Sunday, April 30, 2006

A Research Genealogy Project?

The Mathematics Genealogy project provides a field to categorise dissertations according to the Math Subject Class. Seeing how the selection is very broad, e.g. covering computer science, I was prompted to wonder what about genealogy projects for other subjects? There appear to be a few ideas and initiatives, including Thomas Witten's proposal for a Physics PhD Genealogy project, the High Energy Physics directory, the Software Engineering Academic Genealogy, the Theoretical Computer Science Genealogy and the Notre Dame University academic genealogy, that covers current members of its departments of Chemistry & Biochemistry and Physics.

It's a very fragmented picture, with independently developed systems, very partial coverage of researchers and yet already some duplication. It will become even more so as subject disciplines keep growing...

So it makes sense to me to take a fundamentally more integrated view that incorporates research in any field, one that can also have a richer model, taking into account different kinds of research qualifications, not just PhDs; and different kinds of relationships, not just formal supervisor-student; thereby responding to issues raised in the Mathematics PhD in the United Kingdom.

The findings yielded on this broader base will be fascinating, showing among other things how disciplines evolve over the generations, shedding light on questions such as: What happened to descendants of those who studied classics? What did the ancestors of computer scientists research? Many trends can be observed. There's a lot of talk in the UK about lifelong learning, so how about considering lifelong and generational research?

Another aspect that needs attention is the quality of entries. It's a tall order for just one central team responsible for verifying information received and compiling the database, which is the current arrangement at the Mathematics Genealogy Project. It would be better to distribute the workload and make use wherever possible of local expert knowledge, suitably authorised to update data in the areas with which they are familiar, whilst allowing for as wide public participation as possible.

So what's the solution?

I'm quite sure that the biggest consideration is organisational, not technical. It's probably a workflow problem and perhaps can be addressed by appealing to other international networks, most likely business networks. The quality control needs to rest with academic departments and it seems sensible that they should deal with information relating first to their department, then their institution and then neighbouring institutions. So I envisage an international network of genealogy research nodes where public contributions would be submitted though their nearest research node rather like, "contact your nearest reseller."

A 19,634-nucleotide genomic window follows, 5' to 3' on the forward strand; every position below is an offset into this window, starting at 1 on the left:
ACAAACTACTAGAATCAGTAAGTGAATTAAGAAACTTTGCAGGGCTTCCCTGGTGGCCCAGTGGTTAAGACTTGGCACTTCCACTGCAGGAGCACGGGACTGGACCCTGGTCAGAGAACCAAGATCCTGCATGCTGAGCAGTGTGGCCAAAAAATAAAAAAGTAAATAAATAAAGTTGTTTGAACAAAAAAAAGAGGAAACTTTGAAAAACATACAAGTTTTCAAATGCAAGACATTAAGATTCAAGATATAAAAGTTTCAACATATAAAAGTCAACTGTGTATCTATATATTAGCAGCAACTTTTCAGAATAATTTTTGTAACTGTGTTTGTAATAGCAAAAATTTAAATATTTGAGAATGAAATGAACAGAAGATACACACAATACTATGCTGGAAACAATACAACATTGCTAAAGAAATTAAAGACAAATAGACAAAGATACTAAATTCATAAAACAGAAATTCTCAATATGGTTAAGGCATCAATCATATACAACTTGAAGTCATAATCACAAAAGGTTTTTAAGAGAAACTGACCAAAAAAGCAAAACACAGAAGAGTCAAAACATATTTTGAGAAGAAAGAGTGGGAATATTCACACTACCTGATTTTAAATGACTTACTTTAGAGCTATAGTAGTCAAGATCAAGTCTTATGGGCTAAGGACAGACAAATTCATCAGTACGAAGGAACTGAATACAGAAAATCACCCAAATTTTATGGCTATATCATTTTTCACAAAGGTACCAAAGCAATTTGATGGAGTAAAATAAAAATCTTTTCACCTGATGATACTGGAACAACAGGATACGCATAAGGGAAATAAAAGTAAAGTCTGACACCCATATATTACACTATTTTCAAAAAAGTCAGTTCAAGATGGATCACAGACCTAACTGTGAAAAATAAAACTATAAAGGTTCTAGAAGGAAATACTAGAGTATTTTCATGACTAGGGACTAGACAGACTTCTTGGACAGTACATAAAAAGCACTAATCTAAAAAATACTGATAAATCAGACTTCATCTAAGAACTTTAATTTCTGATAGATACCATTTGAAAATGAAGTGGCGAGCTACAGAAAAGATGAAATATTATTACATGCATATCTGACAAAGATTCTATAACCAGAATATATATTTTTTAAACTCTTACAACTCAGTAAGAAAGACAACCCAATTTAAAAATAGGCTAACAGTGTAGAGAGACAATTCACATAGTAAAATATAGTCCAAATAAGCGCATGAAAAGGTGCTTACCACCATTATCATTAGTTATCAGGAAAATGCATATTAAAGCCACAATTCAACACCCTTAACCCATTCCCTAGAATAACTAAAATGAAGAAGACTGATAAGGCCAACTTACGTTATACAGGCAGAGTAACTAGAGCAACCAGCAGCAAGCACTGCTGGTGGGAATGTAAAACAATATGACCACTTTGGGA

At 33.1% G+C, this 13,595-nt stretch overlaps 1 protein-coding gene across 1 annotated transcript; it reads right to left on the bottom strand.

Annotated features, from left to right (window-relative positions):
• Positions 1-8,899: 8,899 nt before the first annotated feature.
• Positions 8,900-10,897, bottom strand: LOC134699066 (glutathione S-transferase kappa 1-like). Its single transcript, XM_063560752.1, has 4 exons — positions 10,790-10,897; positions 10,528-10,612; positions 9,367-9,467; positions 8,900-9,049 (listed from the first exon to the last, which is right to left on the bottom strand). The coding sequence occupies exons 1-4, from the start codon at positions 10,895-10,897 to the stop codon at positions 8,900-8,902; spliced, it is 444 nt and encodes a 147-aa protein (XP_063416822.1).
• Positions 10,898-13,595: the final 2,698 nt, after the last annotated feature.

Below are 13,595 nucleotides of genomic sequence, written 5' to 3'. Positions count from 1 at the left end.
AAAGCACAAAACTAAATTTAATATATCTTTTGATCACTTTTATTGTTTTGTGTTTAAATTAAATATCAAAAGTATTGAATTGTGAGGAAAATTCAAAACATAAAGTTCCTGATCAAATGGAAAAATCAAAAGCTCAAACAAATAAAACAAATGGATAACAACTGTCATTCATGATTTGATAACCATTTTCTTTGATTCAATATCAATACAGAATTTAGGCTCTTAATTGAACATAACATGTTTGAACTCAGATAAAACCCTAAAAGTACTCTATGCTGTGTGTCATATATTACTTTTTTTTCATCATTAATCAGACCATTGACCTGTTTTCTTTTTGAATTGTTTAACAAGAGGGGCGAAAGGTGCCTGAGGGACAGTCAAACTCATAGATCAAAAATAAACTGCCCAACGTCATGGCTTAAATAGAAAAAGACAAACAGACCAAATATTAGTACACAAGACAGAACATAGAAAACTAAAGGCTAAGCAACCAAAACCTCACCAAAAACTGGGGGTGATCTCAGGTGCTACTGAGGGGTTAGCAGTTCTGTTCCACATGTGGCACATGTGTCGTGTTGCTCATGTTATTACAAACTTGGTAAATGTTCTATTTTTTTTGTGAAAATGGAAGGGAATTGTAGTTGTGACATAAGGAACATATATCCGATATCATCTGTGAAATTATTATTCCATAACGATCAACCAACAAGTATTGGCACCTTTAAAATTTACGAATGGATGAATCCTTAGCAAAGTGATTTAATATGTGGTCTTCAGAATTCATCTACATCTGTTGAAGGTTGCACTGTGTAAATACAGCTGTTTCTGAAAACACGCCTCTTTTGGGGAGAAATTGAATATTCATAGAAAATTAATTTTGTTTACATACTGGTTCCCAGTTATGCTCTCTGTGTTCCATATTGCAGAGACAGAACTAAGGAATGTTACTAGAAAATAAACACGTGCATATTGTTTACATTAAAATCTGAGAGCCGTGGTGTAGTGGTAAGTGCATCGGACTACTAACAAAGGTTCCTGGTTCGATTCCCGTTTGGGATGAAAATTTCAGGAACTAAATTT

A few days ago I attended a presentation by someone who has done work for the World Wide Web consortium and he re-iterated the point that if there's one technical issue affecting software above all others it's scalability. So any proposal probably ought to design and develop a system that distributes the processing (cpu and resources) as well as the administration, though the computing power need not be distibuted per site (big companies typically use a few data centres containing large numbers of rack-mounted PCs). This suggests an application for a parallel computing grid.

I don't know what the implementation itself should look like: it could well be underpinned by a relational database or might even be a special kind of wiki (thinking about how that can really grow rapidly). However, the data model should certainly be given careful consideration. How to deploy it on the Internet? How to authenticate and authorise? Lots of questions will pop up if one investigates further!

Mathematics Genealogy: Indexing

Exploring some of the entries in the Mathematics Genealogy project has led me learn about some interesting and unexpected connections, but it's also highlighted quite a number of limitations regarding accuracy and promptness of updates. Saying this is really just an indication that if you offer something good, then people will be looking for more!

One particular issue is that the total number of descendants requires a separate process to run as explained by the FAQ, which says:

Because of the time required to run the descendant counting program, it is only run once per week (early morning US Central Time on Sundays), while our data is updated nightly.

That surprises me somewhat as with around 100,000 people with not very many details stored per user and few relations, it's not a big complex database. The issue here is probably that it's a relational database and the advisor-student relationship is hierarchical, somewhat like a tree structure. However, it's not a tree because of having multiple parents (multiple advisors), but rather a directed graph, where the nodes represent the mathematicians and the edges correspond to the advisory relationship. [I'm taking definitions from MathWorld, an encyclopaedia that provides clear and nicely formatted explanations with diagrams]. Further, I think there is a fair chance that it would be more general than a simple directed graph from the scenario of the same supervisor supervising a candidate in more than one thesis - although it might sound unlikely today, it is quite plausible a few centuries ago, when a researcher could be at the forefront in a number of fields. I'd also expect it to be an oriented graph, in that supervision is expected to go in one direction, but it's not inconceivable that a student produces a thesis separately in two fields under two supervisors and then shares the knowledge back across.